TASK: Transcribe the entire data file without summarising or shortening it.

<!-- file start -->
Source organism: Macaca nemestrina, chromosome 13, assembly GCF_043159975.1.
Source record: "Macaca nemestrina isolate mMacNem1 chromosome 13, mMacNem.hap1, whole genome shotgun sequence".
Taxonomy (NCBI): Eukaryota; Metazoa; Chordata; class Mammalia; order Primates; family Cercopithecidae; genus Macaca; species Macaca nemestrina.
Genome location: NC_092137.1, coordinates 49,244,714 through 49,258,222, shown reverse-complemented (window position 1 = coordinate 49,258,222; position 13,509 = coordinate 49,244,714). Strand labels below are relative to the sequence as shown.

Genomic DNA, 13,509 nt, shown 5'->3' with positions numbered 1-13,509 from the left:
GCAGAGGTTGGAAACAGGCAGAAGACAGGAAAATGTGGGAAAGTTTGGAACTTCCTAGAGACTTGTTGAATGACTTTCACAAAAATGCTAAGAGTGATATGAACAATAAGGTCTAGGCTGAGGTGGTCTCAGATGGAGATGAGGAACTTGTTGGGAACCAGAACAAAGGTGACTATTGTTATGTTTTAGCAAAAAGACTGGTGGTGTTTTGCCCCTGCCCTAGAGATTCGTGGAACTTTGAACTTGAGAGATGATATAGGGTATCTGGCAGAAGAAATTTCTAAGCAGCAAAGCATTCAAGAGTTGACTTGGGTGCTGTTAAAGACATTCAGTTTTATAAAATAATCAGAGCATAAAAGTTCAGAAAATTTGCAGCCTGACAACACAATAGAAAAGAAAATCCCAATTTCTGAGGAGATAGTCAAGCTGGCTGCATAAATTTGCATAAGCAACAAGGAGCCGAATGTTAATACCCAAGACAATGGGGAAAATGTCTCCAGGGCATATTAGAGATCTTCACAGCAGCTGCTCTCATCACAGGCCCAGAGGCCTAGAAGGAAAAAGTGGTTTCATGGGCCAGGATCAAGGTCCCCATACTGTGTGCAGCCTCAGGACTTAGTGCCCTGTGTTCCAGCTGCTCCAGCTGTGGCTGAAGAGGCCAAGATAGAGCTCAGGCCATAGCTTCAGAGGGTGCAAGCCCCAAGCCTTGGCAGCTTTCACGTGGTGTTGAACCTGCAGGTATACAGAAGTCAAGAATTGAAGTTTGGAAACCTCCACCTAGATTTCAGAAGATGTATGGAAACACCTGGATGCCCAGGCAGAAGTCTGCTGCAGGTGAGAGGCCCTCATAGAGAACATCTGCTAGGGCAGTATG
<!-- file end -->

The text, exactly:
Source organism: Macaca nemestrina, chromosome 13, assembly GCF_043159975.1.
Source record: "Macaca nemestrina isolate mMacNem1 chromosome 13, mMacNem.hap1, whole genome shotgun sequence".
Taxonomy (NCBI): Eukaryota; Metazoa; Chordata; class Mammalia; order Primates; family Cercopithecidae; genus Macaca; species Macaca nemestrina.
Genome location: NC_092137.1, coordinates 49,244,714 through 49,258,222, shown reverse-complemented (window position 1 = coordinate 49,258,222; position 13,509 = coordinate 49,244,714). Strand labels below are relative to the sequence as shown.

Genomic DNA, 13,509 nt, shown 5'->3' with positions numbered 1-13,509 from the left:
GCAGAGGTTGGAAACAGGCAGAAGACAGGAAAATGTGGGAAAGTTTGGAACTTCCTAGAGACTTGTTGAATGACTTTCACAAAAATGCTAAGAGTGATATGAACAATAAGGTCTAGGCTGAGGTGGTCTCAGATGGAGATGAGGAACTTGTTGGGAACCAGAACAAAGGTGACTATTGTTATGTTTTAGCAAAAAGACTGGTGGTGTTTTGCCCCTGCCCTAGAGATTCGTGGAACTTTGAACTTGAGAGATGATATAGGGTATCTGGCAGAAGAAATTTCTAAGCAGCAAAGCATTCAAGAGTTGACTTGGGTGCTGTTAAAGACATTCAGTTTTATAAAATAATCAGAGCATAAAAGTTCAGAAAATTTGCAGCCTGACAACACAATAGAAAAGAAAATCCCAATTTCTGAGGAGATAGTCAAGCTGGCTGCATAAATTTGCATAAGCAACAAGGAGCCGAATGTTAATACCCAAGACAATGGGGAAAATGTCTCCAGGGCATATTAGAGATCTTCACAGCAGCTGCTCTCATCACAGGCCCAGAGGCCTAGAAGGAAAAAGTGGTTTCATGGGCCAGGATCAAGGTCCCCATACTGTGTGCAGCCTCAGGACTTAGTGCCCTGTGTTCCAGCTGCTCCAGCTGTGGCTGAAGAGGCCAAGATAGAGCTCAGGCCATAGCTTCAGAGGGTGCAAGCCCCAAGCCTTGGCAGCTTTCACGTGGTGTTGAACCTGCAGGTATACAGAAGTCAAGAATTGAAGTTTGGAAACCTCCACCTAGATTTCAGAAGATGTATGGAAACACCTGGATGCCCAGGCAGAAGTCTGCTGCAGGTGAGAGGCCCTCATAGAGAACATCTGCTAGGGCAGTATG